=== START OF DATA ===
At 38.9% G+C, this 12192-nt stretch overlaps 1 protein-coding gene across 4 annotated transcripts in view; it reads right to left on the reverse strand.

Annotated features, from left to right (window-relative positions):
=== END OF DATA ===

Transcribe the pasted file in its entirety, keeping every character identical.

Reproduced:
At 38.9% G+C, this 12192-nt stretch overlaps 1 protein-coding gene across 4 annotated transcripts in view; it reads right to left on the reverse strand.

Annotated features, from left to right (window-relative positions):